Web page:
Owned

 

 

 

 

 

 

 

 

 

Other

 

 

 

 

 

 

 

 

 

 

 

 

 

Barron, Wisconsin – Hatchery

 

37,000

 

Owned

 

 

Detroit Lakes, Minnesota – Hatchery

 

31,000

 

Owned

 

 

Henning, Minnesota – Hatchery

 

22,000

 

Owned

 

 

Melrose, Minnesota – Warehouse

 

9,000

 

Owned

 

 

Turkey Farms

 

*14,700

 

Owned

 

 

Willmar, Minnesota – Warehouses

 

25,000

 

Owned

 

 

 

 

 

 

 

 

 

Mountain Prairie, LLC

 

 

 

 

 

 

 

 

 

 

 

 

 

Las Animas, Colorado – Hog Confinement Buildings

 

283,000

 

Owned

 

 

 

 

424,000

 

Leased

 

Various:
March 2008 -
December 2008

 

 

 

 

 

 

 

Beijing Hormel Foods Co. Ltd.

 

 

 

 

 

 

 

 

 

 

 

 

 

Beijing, China – Harvest and Processing Plant

 

94,000

 

80.0% Owned

 

 

 

 

 

 

 

 

 

Shanghai Hormel Foods Co. Ltd.

 

 

 

 

 

 

 

 

 

 

 

 

 

Shanghai, China – Processing Plant

 

38,000

 

80.7% Owned

 

 

 

 

 

 

 

 

 

Diamond Crystal Brands, Inc.

 

 

 

 

 

 

 

 

 

 

 

 

 

Processing Plants

 

 

 

 

 

 

 

 

 

 

 

 

 

Bremen, Georgia

 

156,000

 

Owned

 

 

Mitchellville, Iowa

 

81,000

 

Owned

 

 

Perrysburg, Ohio

 

183,000

 

Owned

 

 

Quakertown, Pennsylvania

 

10,000

 

Owned

 

 

Savannah, Georgia

 

353,000

 

Owned

 

 

Visalia, California

 

107,000

 

Owned

 

 

 

 

 

 

 

 

 

Warehouse/Distribution Center

 

 

 

 

 

 

 

 

 

 

 

 

 

Bondurant, Iowa

 

99,000

 

Owned

 

 

 

 

 

 

 

 

 

Clougherty Packing, LLC

 

 

 

 

 

 

 

 

 

 

 

 

 

Harvest and Processing Plants

 

 

 

 

 

 

 

 

 

 

 

 

 

Vernon, California

 

750,000

 

Owned

 

 

 

 

113,000

 

Leased

 

March 2014

 

 

 

 

 

 

 

Hog Confinement Buildings

 

 

 

 

 

 

 

 

 

 

 

 

 

Snowflake, Arizona

 

1,283,000

 

Owned

 

 

Albin, Wyoming

 

332,000

 

Owned

 

 

Pine Bluffs, Wyoming

 

64,000

 

Owned

 

 

 

 

 

 

 

 

 

Administrative Offices

 

 

 

 

 

 

 

 

 

 

 

 

 

Vernon, California

 

15,000

 

Leased

 

December 2008

 

 

 

 

 

 

 

 

 

 

 

 

 

 

 


*Acres

10




 

 

Location

 

Approximate Area
(Square Feet,
Unless Noted)

 

Owned or
Leased

 

Lease
Expiration
Date

 

 

 

 

 

 

 

Saag’s Products, LLC

 

 

 

 

 

 

 

 

 

 

 

 

 

San Leandro, California – Processing Plant

 

41,000

 

Leased

 

November 2021

 

Many of these properties are not exclusive to any one of the Company’s segments and a few of the properties are utilized in all five segments of the Company.  The Company has renovation or building projects in progress at Rochelle, Illinois, and at various JOTS locations, and has started an expansion of its hog production facilities in Arizona.  The Company believes its operating facilities are well maintained and suitable for current production volumes and all volumes anticipated in the foreseeable future.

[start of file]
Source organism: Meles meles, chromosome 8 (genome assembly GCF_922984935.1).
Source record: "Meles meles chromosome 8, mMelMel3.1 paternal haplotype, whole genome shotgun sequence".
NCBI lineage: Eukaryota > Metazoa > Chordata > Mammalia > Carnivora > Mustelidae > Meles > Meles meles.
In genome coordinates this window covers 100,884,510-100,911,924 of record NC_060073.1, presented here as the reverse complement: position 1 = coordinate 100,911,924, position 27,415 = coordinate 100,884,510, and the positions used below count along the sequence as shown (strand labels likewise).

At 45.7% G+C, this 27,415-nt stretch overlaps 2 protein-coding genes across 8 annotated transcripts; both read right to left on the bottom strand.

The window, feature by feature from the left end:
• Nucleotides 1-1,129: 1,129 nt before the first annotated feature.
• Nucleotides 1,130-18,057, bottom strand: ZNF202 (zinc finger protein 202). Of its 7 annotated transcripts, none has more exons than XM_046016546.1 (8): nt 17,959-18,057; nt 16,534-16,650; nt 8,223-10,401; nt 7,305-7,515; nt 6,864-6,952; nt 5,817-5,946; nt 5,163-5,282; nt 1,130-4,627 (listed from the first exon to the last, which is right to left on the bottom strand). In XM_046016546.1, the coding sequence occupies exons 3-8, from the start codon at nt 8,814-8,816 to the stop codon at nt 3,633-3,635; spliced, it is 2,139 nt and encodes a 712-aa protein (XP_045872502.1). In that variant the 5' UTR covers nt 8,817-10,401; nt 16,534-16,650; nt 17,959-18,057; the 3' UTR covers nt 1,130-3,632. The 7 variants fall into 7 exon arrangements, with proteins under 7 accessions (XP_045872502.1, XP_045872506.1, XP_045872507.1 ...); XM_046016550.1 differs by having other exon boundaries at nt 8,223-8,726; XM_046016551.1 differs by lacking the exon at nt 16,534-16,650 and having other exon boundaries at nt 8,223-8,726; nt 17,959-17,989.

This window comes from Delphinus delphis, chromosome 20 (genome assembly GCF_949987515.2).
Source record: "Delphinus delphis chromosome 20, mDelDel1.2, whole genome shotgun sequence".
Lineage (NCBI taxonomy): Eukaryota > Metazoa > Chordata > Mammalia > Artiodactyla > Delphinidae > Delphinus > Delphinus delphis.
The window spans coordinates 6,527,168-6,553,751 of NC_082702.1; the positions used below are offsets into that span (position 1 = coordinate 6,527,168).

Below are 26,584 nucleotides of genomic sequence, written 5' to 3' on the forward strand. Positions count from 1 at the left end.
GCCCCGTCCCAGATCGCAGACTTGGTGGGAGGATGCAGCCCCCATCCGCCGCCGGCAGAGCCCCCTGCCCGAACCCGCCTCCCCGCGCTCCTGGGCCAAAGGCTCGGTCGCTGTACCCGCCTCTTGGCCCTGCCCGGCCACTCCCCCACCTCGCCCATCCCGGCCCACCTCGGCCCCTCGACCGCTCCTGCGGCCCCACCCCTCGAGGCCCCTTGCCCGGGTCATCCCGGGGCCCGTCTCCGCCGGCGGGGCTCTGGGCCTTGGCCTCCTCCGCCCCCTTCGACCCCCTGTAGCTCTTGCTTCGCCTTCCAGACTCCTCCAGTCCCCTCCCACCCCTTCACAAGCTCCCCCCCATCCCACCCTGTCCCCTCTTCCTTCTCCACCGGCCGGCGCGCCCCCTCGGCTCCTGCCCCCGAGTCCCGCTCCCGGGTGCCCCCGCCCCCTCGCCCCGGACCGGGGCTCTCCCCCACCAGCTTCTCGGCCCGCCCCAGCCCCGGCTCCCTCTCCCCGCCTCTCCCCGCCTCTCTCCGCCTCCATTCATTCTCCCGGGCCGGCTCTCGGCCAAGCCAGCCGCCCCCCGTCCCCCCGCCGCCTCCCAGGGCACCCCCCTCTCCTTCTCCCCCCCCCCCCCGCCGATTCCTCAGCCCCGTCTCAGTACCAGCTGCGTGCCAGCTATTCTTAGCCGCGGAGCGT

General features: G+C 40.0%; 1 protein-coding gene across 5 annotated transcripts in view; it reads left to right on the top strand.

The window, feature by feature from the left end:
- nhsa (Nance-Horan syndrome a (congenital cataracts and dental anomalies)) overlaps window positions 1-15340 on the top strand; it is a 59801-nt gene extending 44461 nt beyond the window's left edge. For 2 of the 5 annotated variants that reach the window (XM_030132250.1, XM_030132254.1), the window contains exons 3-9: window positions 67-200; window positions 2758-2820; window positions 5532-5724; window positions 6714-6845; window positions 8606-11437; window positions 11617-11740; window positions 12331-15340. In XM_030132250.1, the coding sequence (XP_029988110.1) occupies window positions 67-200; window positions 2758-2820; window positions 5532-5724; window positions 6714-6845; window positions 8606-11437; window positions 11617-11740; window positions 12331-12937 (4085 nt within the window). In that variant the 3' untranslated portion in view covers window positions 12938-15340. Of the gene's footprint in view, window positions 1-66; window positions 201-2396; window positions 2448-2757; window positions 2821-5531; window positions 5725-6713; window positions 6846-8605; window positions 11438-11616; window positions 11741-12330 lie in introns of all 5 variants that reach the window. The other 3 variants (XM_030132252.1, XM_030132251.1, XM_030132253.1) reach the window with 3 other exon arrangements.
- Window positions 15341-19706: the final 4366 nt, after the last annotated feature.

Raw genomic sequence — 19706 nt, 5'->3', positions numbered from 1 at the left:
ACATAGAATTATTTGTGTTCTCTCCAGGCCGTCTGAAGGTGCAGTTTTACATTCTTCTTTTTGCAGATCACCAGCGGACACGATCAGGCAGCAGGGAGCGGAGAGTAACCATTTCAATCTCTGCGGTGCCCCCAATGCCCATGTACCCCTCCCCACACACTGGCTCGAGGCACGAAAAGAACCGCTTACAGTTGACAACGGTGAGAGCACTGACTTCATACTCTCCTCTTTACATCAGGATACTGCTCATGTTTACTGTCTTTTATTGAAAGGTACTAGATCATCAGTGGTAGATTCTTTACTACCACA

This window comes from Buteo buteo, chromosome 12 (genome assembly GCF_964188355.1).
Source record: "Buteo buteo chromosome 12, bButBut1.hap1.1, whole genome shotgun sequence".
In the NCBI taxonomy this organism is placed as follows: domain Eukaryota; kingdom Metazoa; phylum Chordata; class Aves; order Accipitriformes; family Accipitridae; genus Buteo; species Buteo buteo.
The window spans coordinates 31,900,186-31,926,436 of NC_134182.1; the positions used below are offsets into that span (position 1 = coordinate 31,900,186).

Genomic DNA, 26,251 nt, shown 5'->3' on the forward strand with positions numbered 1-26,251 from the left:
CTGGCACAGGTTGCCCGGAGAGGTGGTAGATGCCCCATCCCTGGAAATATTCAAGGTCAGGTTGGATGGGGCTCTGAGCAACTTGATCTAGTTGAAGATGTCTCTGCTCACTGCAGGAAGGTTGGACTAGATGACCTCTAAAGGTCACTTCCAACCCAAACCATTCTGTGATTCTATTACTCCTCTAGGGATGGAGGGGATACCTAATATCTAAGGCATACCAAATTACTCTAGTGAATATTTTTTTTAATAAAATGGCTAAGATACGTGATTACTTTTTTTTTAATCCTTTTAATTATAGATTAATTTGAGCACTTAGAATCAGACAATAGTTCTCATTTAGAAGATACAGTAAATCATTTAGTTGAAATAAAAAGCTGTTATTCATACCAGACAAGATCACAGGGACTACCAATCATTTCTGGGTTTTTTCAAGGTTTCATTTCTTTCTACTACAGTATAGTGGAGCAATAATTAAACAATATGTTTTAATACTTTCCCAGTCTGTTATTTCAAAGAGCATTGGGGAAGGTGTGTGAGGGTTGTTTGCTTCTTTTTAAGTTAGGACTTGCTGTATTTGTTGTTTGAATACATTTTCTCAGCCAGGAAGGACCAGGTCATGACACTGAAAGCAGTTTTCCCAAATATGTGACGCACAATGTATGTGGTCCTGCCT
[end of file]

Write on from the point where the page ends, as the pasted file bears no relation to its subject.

Item 3.  LEGAL PROCEEDINGS

The Company is a party to various legal proceedings related to the on-going operation of its business.  The resolution of any currently known matters is not expected to have a material effect on the Company’s financial condition, results of operations, or liquidity.

Item 4.  SUBMISSION OF MATTERS TO A VOTE OF SECURITY HOLDERS

No matters were submitted to stockholders during the fourth quarter of the 2006 fiscal year.

11




PART II

Item 5.  MARKET FOR REGISTRANT’S COMMON EQUITY, RELATED STOCKHOLDER MATTERS AND ISSUER PURCHASES OF EQUITY SECURITIES

The high and low sales price of the Company’s common stock and the dividends per share declared for each fiscal quarter of 2006 and 2005, respectively, are shown below:

2006

 

High

 

Low

 

Dividend

 

First Quarter

 

$

35.43

 

$

31.46

 

$

.1400

 

Second Quarter

 

36.09

 

32.59

 

.1400

 

Third Quarter

 

38.34

 

33.15

 

.1400

 

Fourth Quarter

 

38.41

 

35.16

 

.1400

 

 

2005

 

High

 

Low

 

Dividend

 

First Quarter

 

$

32.11

 

$

27.43

 

$

.1300

 

Second Quarter

 

32.65

 

29.18

 

.1300

 

Third Quarter

 

33.10

 

29.16

 

.1300

 

Fourth Quarter

 

33.00

 

30.06

 

.1300

 

 

Additional information about dividends, principal market of trade, and number of stockholders on page 60 of the Annual Stockholders’ Report for the year ended October 29, 2006, is incorporated herein by reference.  The Company’s common stock has been listed on the New York Stock Exchange since January 16, 1990.

Issuer purchases of equity securities in the fourth quarter of fiscal year 2006 are shown below:

Period

 

Total Number
of Shares
Purchased

 

Average Price
Paid Per Share

 

Total Number of Shares
Purchased as Part of
Publicly Announced Plans
or Programs
(1)

 

Maximum Number of
Shares that May Yet Be
Purchased Under the Plans
or Programs
(1)

 

July 31, 2006 – September 3, 2006

 

 

 

 

7,234,536

 

September 4, 2006 – October 1, 2006(2)

 

661,532

 

$

36.22

 

661,532

 

6,573,004

 

October 2, 2006 – October 29, 2006

 

5,735

 

36.03

 

5,735

 

6,567,269

 

Total

 

667,267

 

$

36.22

 

667,267

 

 

 

 


(1) On October 2, 2002, the Company announced that its Board of Directors had authorized the Company to repurchase up to 10,000,000 shares of common stock with no expiration date.

(2) Includes 295,680 shares purchased from The Hormel Foundation at $36.6867, representing the average closing price for the three days of August 30, August 31, and September 1, 2006.  Settlement took place on September 5, 2006.

Item 6.  SELECTED FINANCIAL DATA